Doctors would be limited to prescribing seven days' worth of opioids for patients with acute pain and would have to check a statewide database before ordering most prescription pain medications, under a proposal filed Friday in the state House.
The 114-page bill, sponsored by House Commerce Chairman Jim Boyd, R-Bradenton, incorporates proposals put forward by Gov. Rick Scott aimed at curbing the opioid epidemic that has engulfed the state.
Scott's office issued a news release Friday announcing the filing of the measure, an indication of the importance of what will be one of the most-pressing issues for the Legislature during the session that begins in January.
“Families across our state are struggling with pain and loss inflicted by the national opioid epidemic and today I am proud that Senator Benacquisto and Representative Boyd are filing important legislation to help combat this terrible crisis,” Scott said in the release. Senate Rules Chairwoman Lizbeth Benacquisto, R-Fort Myers, is expected to file a companion measure to Boyd's bill.
The proposal (HB 21) would limit doctors to writing prescriptions for three days' worth of opioids, such as highly addictive oxycodone, unless the practitioner decides a seven-day prescription is “medically necessary to treat the patient's pain as an acute medical condition.”
For the week-long supply, physicians would have to document the patient's “acute medical condition and lack of alternative treatment options to justify deviation” from the three-day limit.
Some doctors, especially those who work in emergency rooms, have balked at a three-day limit and the requirement for documentation, which they say would take away time from patients.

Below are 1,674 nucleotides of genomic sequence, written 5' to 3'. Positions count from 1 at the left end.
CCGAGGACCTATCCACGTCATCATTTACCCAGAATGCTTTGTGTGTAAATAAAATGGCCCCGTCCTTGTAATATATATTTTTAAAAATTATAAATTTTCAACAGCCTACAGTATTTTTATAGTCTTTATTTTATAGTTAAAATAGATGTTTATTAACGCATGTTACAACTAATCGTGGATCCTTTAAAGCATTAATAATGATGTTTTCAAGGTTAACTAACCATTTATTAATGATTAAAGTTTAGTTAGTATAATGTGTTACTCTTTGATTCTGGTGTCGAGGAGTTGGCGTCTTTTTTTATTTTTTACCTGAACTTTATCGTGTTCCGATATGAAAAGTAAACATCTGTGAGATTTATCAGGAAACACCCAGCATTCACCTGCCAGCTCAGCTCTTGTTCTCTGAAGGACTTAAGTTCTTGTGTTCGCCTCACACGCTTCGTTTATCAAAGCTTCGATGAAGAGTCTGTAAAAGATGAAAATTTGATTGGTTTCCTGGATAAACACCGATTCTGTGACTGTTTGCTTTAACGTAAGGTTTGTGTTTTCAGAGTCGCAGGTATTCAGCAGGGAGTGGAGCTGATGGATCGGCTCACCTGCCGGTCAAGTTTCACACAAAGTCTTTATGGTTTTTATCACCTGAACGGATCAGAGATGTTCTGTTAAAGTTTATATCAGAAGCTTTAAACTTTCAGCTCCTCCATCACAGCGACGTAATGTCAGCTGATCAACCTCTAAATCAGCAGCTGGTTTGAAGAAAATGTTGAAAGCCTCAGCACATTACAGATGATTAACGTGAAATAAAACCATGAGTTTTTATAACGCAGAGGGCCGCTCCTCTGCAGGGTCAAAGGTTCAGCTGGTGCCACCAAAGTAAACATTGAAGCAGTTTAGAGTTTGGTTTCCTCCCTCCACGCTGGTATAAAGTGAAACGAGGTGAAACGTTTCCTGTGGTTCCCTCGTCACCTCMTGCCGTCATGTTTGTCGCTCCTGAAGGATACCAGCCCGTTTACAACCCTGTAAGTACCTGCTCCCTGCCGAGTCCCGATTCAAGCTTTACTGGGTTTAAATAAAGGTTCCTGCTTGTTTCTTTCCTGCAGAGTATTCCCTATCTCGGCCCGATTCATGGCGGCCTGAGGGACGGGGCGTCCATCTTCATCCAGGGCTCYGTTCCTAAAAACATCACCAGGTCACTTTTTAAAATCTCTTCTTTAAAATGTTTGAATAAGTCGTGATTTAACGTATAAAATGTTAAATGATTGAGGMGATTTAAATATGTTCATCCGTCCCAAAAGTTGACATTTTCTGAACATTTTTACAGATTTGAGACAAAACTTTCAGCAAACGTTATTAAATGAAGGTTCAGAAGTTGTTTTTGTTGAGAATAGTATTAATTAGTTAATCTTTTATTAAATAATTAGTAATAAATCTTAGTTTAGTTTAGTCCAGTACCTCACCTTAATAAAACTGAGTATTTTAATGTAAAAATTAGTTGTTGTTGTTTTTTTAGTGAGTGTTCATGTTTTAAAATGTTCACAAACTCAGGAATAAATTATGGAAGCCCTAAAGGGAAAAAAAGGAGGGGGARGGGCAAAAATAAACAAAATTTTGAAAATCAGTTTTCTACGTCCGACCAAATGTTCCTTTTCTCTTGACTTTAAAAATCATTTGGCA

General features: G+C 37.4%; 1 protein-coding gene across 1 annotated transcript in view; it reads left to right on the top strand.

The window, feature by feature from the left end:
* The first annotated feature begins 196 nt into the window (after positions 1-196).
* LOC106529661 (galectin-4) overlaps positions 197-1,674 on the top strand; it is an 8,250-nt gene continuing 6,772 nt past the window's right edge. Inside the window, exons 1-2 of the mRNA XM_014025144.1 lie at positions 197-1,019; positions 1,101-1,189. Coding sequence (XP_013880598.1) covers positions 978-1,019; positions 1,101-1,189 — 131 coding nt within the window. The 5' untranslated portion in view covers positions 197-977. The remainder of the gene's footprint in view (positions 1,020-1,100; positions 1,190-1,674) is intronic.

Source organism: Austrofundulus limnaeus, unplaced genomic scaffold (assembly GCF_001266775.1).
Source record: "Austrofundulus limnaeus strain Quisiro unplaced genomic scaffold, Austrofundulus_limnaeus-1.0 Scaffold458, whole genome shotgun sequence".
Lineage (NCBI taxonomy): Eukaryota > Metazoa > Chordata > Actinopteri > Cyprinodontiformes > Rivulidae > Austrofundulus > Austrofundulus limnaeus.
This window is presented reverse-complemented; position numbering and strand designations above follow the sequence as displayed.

Critics of a three-day limit also say that prescription-drug restrictions, while possibly stopping new patients from becoming addicted, won't do anything to address the growing number of overdoses on heroin and fentanyl, a deadly synthetic opioid often mixed with heroin.
“In the emergency department, we see four to five overdoses a day,” Aaron Wohl, an emergency doctor in Lee County, told the Senate Health Policy Committee this week. “They're not any using (prescription) medications. They're using fentanyl and heroin.”
The limits are grounded in research that shows patients who took powerful pain medications for the first time had a higher chance of developing dependencies with longer prescriptions.
For example, new patients with a three-day prescription have a 3 percent chance of becoming addicted, compared to patients with a 30-day prescription, who have a 30 percent chance.
But Scott and his administration have indicated that the governor is open to increasing the three-day limit.
“The goal is to have a conversation and get everybody involved so as we go through this legislative session we have a bill that passes that is going to work to deal with the crisis,” Scott told doctors at a Florida Medical Association opioid summit in Tampa last week, after speaking about the prescription restrictions.